There is no sham or slickness in Fairfield Porter's art.His drawing sometimes stumbles, but he worked so sincerely that even when he's awkward, his clumsiness endears.
While the art world in New York commended the anguished and the polished, and the never-seen-before, Porter kept on painting the common things about him -- the glasses on his table, buses on Manhattan's streets, the landscape and the seascapes 'round his country house in Maine, his family, his friends.
Porter was not retrograde. A Graduate of Harvard, he taught at Yale, Amherst and the Maryland Institute; he often wrote of abstract art with sympathy and insight. Though Porter, like Jackson Pollock, had been a student of Thomas Hart Benton, his art was not "advanced."
In retrospect that marks him as something of a hero. He was one of those New Yorkers -- Raphael Soyer is another, Alice Neel is a third -- who never swerved to fashion. He painted what he knew.
The little Porter show now on view at Mickelson's gallery is appropriately modest. Nothing on display is searing or grandiloquent. His images are casual -- a women at a table; a patient spotted dog waiting at the screen door; a pear tree in full flower; a smoggy New York sky -- but one leaves his show remembering the way he painted light.
His pictures seem to sparkle. Much New York art is shadowed, but Porter loved the daylight. His colors never seem plastic or electric; nor are they the colors one sees in real life. His subjects are pure prose, his poetry is found in the way his colors sing.
They are both sun-bright and quiet. He liked soft greens and beige and balanced shades of gray, but though his hues are muted, his oils and his lithographs are so full of light one feels one ought to squint.
Among the works at Mickelson's are two versions of a 1974 lithograph, both showing Sixth Avenue. One shows the early afternoon, the sky dull and overcast; the second print is much the same: The traffic has not moved, but the time seems different. Enough rose has been added to the soft gray of the sky that the picture that showed afternoon now suggests the dusk. Porter's art is mild, less ambitious, say, than Hopper's as homey as Vuillard's. He was not a master, but one trusts in his integrity. His show closes Jan. 28.
The Middendorf/Lane Gallery has moved away from P Street to a rather splendid house with porches, columns, sunlight and a garden. It is just north of the Hilton at 2009 Columbia Rd. NW. The galler's space has more than doubled. A dozen sliding picture racks built into the second floor provide 240 linear feet of wall space for inventory display. For its opening exhibition, the gallery is offering new paintings and pastels by Washington's Leon Berkowitz. His pictures have never looked better.
A picture by that Painter is recognizable at once. Berkowitz still fills his field paintings with light-filled fogs of color that play warm hues against cool. He has slown so often here, and has worked so long perfecting his technique, that he is regarded often as a single image artist. In this show, however, one sees his image change.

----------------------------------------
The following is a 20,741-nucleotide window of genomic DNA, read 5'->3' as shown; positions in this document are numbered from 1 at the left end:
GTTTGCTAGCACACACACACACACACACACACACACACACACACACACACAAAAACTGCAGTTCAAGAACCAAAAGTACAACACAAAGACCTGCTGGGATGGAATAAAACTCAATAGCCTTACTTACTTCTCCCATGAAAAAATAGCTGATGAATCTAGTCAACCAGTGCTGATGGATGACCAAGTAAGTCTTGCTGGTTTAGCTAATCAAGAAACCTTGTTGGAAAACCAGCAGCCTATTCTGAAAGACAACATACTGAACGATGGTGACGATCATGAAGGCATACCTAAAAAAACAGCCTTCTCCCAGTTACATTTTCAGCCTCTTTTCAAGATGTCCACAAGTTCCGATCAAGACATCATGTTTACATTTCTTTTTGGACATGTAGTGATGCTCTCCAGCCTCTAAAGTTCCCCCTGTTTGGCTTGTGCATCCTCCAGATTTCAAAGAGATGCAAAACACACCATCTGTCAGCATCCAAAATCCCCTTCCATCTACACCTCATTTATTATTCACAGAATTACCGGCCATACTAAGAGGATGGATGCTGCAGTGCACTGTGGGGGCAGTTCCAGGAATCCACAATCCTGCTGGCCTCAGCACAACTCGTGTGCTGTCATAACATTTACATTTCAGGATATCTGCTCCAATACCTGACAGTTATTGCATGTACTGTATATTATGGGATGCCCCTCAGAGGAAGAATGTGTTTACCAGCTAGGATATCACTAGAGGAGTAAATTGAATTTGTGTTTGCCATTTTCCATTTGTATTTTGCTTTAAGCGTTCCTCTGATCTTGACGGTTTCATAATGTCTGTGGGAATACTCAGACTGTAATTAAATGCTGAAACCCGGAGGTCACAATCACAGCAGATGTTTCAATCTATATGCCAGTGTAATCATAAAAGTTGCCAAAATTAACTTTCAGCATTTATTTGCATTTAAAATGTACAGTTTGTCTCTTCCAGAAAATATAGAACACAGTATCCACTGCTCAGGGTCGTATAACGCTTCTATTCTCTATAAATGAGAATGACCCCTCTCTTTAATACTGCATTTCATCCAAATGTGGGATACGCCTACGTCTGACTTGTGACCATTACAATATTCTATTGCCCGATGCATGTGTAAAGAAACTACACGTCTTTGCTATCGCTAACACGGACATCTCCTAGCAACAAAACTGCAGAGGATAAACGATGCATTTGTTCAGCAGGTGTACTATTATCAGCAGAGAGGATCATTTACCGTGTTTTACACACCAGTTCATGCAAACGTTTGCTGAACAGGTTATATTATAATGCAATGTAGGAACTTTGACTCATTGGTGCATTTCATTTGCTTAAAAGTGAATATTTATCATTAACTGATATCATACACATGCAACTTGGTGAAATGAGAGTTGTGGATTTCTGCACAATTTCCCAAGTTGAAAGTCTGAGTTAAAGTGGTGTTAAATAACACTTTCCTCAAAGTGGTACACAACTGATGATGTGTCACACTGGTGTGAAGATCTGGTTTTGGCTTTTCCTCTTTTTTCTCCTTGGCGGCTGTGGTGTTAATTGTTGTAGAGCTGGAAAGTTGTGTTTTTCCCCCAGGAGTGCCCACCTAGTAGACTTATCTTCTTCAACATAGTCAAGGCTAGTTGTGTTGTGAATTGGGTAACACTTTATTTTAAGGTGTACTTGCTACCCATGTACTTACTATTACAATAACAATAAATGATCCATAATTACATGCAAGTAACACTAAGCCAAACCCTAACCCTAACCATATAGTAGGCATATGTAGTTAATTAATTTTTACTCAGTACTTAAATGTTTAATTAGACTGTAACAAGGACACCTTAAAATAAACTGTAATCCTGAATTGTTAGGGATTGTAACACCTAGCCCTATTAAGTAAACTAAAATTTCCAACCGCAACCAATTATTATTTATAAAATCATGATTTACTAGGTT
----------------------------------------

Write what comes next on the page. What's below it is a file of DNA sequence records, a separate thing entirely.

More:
The light-filled fogs remain, but gathering within them now are two or three or even six insubstantial orbs, points of special energy that glow within the fog. Aquinas defined God as an infinite spere whose center is everywhere, whose circumference nowhere. The foci in a Berkowitz are not that paradoxical, but it is impossible to tell where they begin or end. These paintings thrive in daylight. Watch them for a while and they start to loom and pulse. They are fine paintings. Accompanied by a group of pointillist pastels, they will remain on view through Jan. 5.
The moving of one gallery does not indicate a trend, but the Adams Morgan neighborhood, long inhabited by painters, is now becoming, too, a place for seeing art.
In addition to the Middendorf/Lane at one end of Columbia Road, there are five other commercial galleries nestled among the restaurants and antique shops on 18th Street NW, below the intersection of Columbia Road. The Felluss Gallery, 1800 Belmont Rd. NW., is showing works by artists familiar and less known -- Sam Gilliam, Saul Steinberg, Rudolph Schwartzkogler (the Austrian, deceased, who set standards for the yeccy, by slashing at his body and filling his photo-documents with pain, bandages and blood).
The sun Gallery, 2324 18th St. NW, offers African carvings, bowls and baskets, prints by James Wells and Ernie Barnes, and gold jewelry made on the premises by Jamal Mims. The Amethyst Gallery, 2316 18th St. NW. now shows Jamaican paintings. The Milestone, across the street at 2325 18th NW, is often open in the evening.It shows local art. Madam's Organ, the cooperative at 2318 18th St. NW, has been there 10 years, but now seems on its last legs. Its building is on the market. Its 10-year lease runs out on Jan. 1.
The Govinda Gallery, 1227 34th St. NW, is showing new and old icons made, or at least owned, by Roman Bukoinsky, who restores antique ones at Dumbarton Oaks. Among the works on view is a matchbox-sized 18th-century Romanian Saint Nicholas whose painted face is seen through a little head-shaped hole poked through silver-plated copper. Two other icons here, on Russian and one Greek, both showing the Mother of God, are also venerable images. Bukowinsky is, no doubt, immersed in old traditions, but the icons that he paints with their panels of gold leaf and their rather gleaming colors look to harsh and tinny beside the older works on view. The show closes Christmas Eve.